A classic from the French repertoire, pommes Anna features thinly sliced potatoes that are layered in an eye-catching circular pattern and baked in a generous amount of butter. The result is a melt-in-your-month “potato cake” with crisp golden edges that is then flipped upside down onto a serving plate.
It’s an easy, yet show-stopping side dish for every holiday season.
Origins of the Dish
Pommes Anna is said to have been created by Adolphe Dugléré (1805–1884), a chef trained by the highly recognized Marie-Antoine Carême, the founder of French “haute cuisine.”
In 1866, Dugléré became the head chef of Café Anglais, one of the most fashionable Paris restaurants in the late 19th century. The restaurant’s private lounges welcomed a wealthy clientele, accompanied by “cocottes,” the name given to the high-class singers, comedians, and courtesans of the era. Rumor has it that Dugléré named pommes Anna after one of them—some say Anna Damiens, better known under the stage name Dame Judic, while others argue that it was, in fact, courtesan Anna Deslions who inspired the chef.
Despite its luxurious background, taste, and look, pommes Anna is simply an inexpensive dish made of potatoes, butter, and salt. With only these few simple ingredients and an understanding of a few cooking factors, you will be a master of pommes Anna in no time. Here’s a breakdown.
Pommes Anna is traditionally made in a “cocotte Anna”—a low-sided copper cocotte that’s nowadays rare to find and quite pricey. Instead, modern cooks prefer to opt for either a classic circular baking dish or a cast-iron skillet, both of which have their own benefits.
A skillet, which retains heat better, will cook the potatoes slightly faster and create a nicer crunch on the outside of the potato cake. On the other hand, a baking dish will cook the potatoes slower, but will also spread the heat throughout the dish better, making for less brown edges in exchange for a more tender, melty texture. If using a baking dish, you can bake the cake for 1 hour. If using a skillet, adjust the baking time to about 10 minutes less.
Since they’re the stars of the dish, choosing the right potatoes is of the utmost importance. Opt for firm-fleshed baking potatoes that will release a high amount of starch while baking, which helps to hold the potato cake together.
In North America, two varieties are recommended: fluffy russets, which have the most starch, or Yukon Golds, which hold their shape well and bake up very tender. For either, one rule applies: Don’t rinse the potato slices! You want to keep all the starches inside so they slowly release while baking and create a well-binded cake that won’t fall apart.
Two factors come to mind for the butter. First, choose your favorite unsalted butter, as this gives you more control over how much salt you introduce to this dish. Second, it’s highly recommended to make clarified butter. This process calls for removing the milk solids from the butter, as those can burn easily and alter the taste and texture of the potato cake later on.
You can make clarified butter by melting the butter in a small saucepan on low heat. Don’t let it boil—if the butter boils, the milk solids will disperse throughout the fat. Once the butter is fully melted, use a ladle or large spoon to carefully skim off the foamy milk solids that rise to the top of the butter. The remaining is pure butterfat, known as clarified butter.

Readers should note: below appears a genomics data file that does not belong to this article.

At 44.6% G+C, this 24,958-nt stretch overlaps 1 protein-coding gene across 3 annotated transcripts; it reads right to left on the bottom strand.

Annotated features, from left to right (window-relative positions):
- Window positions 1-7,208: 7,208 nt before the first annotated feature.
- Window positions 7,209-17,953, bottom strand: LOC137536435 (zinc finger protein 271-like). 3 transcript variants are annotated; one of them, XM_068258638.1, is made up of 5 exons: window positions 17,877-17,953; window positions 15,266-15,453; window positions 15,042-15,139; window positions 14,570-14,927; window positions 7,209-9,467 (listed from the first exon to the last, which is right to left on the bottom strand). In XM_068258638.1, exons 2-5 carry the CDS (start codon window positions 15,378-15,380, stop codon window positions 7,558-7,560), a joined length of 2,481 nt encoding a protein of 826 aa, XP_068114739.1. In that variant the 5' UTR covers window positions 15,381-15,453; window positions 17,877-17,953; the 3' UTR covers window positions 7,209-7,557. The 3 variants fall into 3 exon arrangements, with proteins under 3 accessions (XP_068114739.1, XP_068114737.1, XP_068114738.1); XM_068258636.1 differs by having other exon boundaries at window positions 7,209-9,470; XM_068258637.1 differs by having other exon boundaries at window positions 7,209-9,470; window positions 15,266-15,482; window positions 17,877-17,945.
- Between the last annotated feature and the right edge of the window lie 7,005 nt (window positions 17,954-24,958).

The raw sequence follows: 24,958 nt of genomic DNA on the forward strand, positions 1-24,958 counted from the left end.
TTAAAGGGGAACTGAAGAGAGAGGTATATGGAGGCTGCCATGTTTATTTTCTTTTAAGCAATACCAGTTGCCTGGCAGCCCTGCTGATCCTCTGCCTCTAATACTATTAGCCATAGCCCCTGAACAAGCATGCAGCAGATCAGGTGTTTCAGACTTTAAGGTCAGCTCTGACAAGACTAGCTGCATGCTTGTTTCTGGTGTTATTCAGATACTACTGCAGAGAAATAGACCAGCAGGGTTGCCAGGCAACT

An 8- or 9-inch circular dish or skillet is ideal for this recipe. For slicing the potatoes, you can use a mandoline or a very sharp kitchen knife. Although stepping away from tradition, my recipe calls for thyme and freshly ground black pepper for extra flavor, which you can choose to include or not. Pommes Anna is wonderful served beside a roasted turkey or roast beef—making it a perfect side dish for the holiday season.
- 1 tablespoon lemon juice
- 1 pound potatoes, preferably russets or Yukon Golds
- 1/4 cup unsalted butter
- 1 teaspoon salt
- 1/4 teaspoon freshly ground black pepper
- 5 to 6 sprigs fresh thyme
Preheat oven to 350 degrees F.
Prepare a large bowl filled with water and the tablespoon of lemon juice. Peel the potatoes and place them in the water as you go to prevent them from browning.
Melt the butter over low heat in a small saucepan. Skim off the foamy milk solids that rise to the top.
Cut the potatoes crosswise into 1/8-inch-thick rounds with a mandoline or sharp knife. Place potato slices in a large bowl, season with salt and pepper, and toss to coat evenly.
Pour half of the clarified butter on the bottom of your skillet or dish. Scatter the thyme over the butter.
Arrange the potato slices at the bottom of the pan in a spiral pattern. Start in the center and overlap slices by half. When the bottom of the pan is completely covered, repeat with a second layer and so on until all slices are used. As you go, occasionally press with one hand onto the slices to bind them as much as possible.
When finished, pour the rest of the clarified butter onto the potato slices. Season with more pepper, if desired.
Place in the oven (uncovered) and bake for 1 hour. Then, turn the oven to broil on high and broil until the top is golden brown, about 3 to 5 minutes.
Carefully take the dish out of the oven and transfer it to a cooling rack. Run a thin knife around the edges and shake the pan to ensure the cake doesn’t stick. Using oven gloves or kitchen towels, place a plate on top of the dish, hold the plate and skillet firmly, and flip. Serve while hot.